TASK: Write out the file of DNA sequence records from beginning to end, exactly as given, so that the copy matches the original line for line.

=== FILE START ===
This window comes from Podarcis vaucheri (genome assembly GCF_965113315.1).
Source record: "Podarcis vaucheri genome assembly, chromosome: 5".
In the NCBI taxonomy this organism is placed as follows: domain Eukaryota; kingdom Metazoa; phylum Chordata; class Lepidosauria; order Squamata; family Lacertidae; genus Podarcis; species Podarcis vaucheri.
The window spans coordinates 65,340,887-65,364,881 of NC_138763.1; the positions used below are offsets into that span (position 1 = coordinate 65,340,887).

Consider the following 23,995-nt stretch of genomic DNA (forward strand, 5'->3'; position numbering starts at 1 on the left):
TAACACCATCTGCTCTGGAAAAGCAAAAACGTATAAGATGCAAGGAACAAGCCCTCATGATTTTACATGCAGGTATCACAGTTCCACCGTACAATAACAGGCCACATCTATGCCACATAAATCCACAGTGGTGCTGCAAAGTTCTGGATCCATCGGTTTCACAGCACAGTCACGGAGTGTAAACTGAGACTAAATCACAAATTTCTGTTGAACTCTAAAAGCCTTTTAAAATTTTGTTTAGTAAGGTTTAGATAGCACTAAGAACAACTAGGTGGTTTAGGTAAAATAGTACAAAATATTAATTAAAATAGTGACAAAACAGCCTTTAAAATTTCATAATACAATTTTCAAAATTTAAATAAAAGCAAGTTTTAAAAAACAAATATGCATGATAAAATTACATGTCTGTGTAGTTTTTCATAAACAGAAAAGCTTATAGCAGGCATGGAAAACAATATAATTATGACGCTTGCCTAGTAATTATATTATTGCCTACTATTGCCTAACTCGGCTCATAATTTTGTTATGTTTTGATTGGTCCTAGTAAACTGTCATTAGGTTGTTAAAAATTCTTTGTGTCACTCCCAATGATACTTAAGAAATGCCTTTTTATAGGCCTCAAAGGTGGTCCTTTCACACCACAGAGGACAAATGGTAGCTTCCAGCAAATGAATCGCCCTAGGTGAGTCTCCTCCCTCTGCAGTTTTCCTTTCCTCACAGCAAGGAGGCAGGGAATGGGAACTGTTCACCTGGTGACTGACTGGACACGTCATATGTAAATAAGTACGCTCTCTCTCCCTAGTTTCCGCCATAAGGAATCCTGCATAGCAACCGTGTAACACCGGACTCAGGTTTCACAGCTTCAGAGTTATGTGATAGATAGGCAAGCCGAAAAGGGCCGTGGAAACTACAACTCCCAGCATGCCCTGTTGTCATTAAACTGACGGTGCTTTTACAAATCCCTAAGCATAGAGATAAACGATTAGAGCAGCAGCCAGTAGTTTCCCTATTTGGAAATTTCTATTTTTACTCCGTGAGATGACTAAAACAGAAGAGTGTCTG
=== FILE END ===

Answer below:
This window comes from Podarcis vaucheri (genome assembly GCF_965113315.1).
Source record: "Podarcis vaucheri genome assembly, chromosome: 5".
In the NCBI taxonomy this organism is placed as follows: domain Eukaryota; kingdom Metazoa; phylum Chordata; class Lepidosauria; order Squamata; family Lacertidae; genus Podarcis; species Podarcis vaucheri.
The window spans coordinates 65,340,887-65,364,881 of NC_138763.1; the positions used below are offsets into that span (position 1 = coordinate 65,340,887).

Consider the following 23,995-nt stretch of genomic DNA (forward strand, 5'->3'; position numbering starts at 1 on the left):
TAACACCATCTGCTCTGGAAAAGCAAAAACGTATAAGATGCAAGGAACAAGCCCTCATGATTTTACATGCAGGTATCACAGTTCCACCGTACAATAACAGGCCACATCTATGCCACATAAATCCACAGTGGTGCTGCAAAGTTCTGGATCCATCGGTTTCACAGCACAGTCACGGAGTGTAAACTGAGACTAAATCACAAATTTCTGTTGAACTCTAAAAGCCTTTTAAAATTTTGTTTAGTAAGGTTTAGATAGCACTAAGAACAACTAGGTGGTTTAGGTAAAATAGTACAAAATATTAATTAAAATAGTGACAAAACAGCCTTTAAAATTTCATAATACAATTTTCAAAATTTAAATAAAAGCAAGTTTTAAAAAACAAATATGCATGATAAAATTACATGTCTGTGTAGTTTTTCATAAACAGAAAAGCTTATAGCAGGCATGGAAAACAATATAATTATGACGCTTGCCTAGTAATTATATTATTGCCTACTATTGCCTAACTCGGCTCATAATTTTGTTATGTTTTGATTGGTCCTAGTAAACTGTCATTAGGTTGTTAAAAATTCTTTGTGTCACTCCCAATGATACTTAAGAAATGCCTTTTTATAGGCCTCAAAGGTGGTCCTTTCACACCACAGAGGACAAATGGTAGCTTCCAGCAAATGAATCGCCCTAGGTGAGTCTCCTCCCTCTGCAGTTTTCCTTTCCTCACAGCAAGGAGGCAGGGAATGGGAACTGTTCACCTGGTGACTGACTGGACACGTCATATGTAAATAAGTACGCTCTCTCTCCCTAGTTTCCGCCATAAGGAATCCTGCATAGCAACCGTGTAACACCGGACTCAGGTTTCACAGCTTCAGAGTTATGTGATAGATAGGCAAGCCGAAAAGGGCCGTGGAAACTACAACTCCCAGCATGCCCTGTTGTCATTAAACTGACGGTGCTTTTACAAATCCCTAAGCATAGAGATAAACGATTAGAGCAGCAGCCAGTAGTTTCCCTATTTGGAAATTTCTATTTTTACTCCGTGAGATGACTAAAACAGAAGAGTGTCTG